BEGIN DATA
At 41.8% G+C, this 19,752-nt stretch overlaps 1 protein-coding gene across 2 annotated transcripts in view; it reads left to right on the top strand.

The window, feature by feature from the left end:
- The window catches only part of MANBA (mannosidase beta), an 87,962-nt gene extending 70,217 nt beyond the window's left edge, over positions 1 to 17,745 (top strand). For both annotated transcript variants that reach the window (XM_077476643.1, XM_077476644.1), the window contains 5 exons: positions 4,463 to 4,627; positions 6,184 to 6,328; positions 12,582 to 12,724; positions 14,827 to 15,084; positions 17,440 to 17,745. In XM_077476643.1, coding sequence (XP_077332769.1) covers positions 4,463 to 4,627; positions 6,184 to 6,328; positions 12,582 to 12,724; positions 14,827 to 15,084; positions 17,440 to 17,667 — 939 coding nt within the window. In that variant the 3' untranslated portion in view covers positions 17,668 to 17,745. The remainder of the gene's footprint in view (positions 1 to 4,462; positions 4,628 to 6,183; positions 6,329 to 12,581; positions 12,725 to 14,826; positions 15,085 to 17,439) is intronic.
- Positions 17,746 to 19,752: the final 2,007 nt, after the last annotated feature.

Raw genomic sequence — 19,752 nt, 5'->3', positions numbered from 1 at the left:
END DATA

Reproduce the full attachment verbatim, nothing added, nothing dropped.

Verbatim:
At 41.8% G+C, this 19,752-nt stretch overlaps 1 protein-coding gene across 2 annotated transcripts in view; it reads left to right on the top strand.

The window, feature by feature from the left end:
- The window catches only part of MANBA (mannosidase beta), an 87,962-nt gene extending 70,217 nt beyond the window's left edge, over positions 1 to 17,745 (top strand). For both annotated transcript variants that reach the window (XM_077476643.1, XM_077476644.1), the window contains 5 exons: positions 4,463 to 4,627; positions 6,184 to 6,328; positions 12,582 to 12,724; positions 14,827 to 15,084; positions 17,440 to 17,745. In XM_077476643.1, coding sequence (XP_077332769.1) covers positions 4,463 to 4,627; positions 6,184 to 6,328; positions 12,582 to 12,724; positions 14,827 to 15,084; positions 17,440 to 17,667 — 939 coding nt within the window. In that variant the 3' untranslated portion in view covers positions 17,668 to 17,745. The remainder of the gene's footprint in view (positions 1 to 4,462; positions 4,628 to 6,183; positions 6,329 to 12,581; positions 12,725 to 14,826; positions 15,085 to 17,439) is intronic.
- Positions 17,746 to 19,752: the final 2,007 nt, after the last annotated feature.

Raw genomic sequence — 19,752 nt, 5'->3', positions numbered from 1 at the left: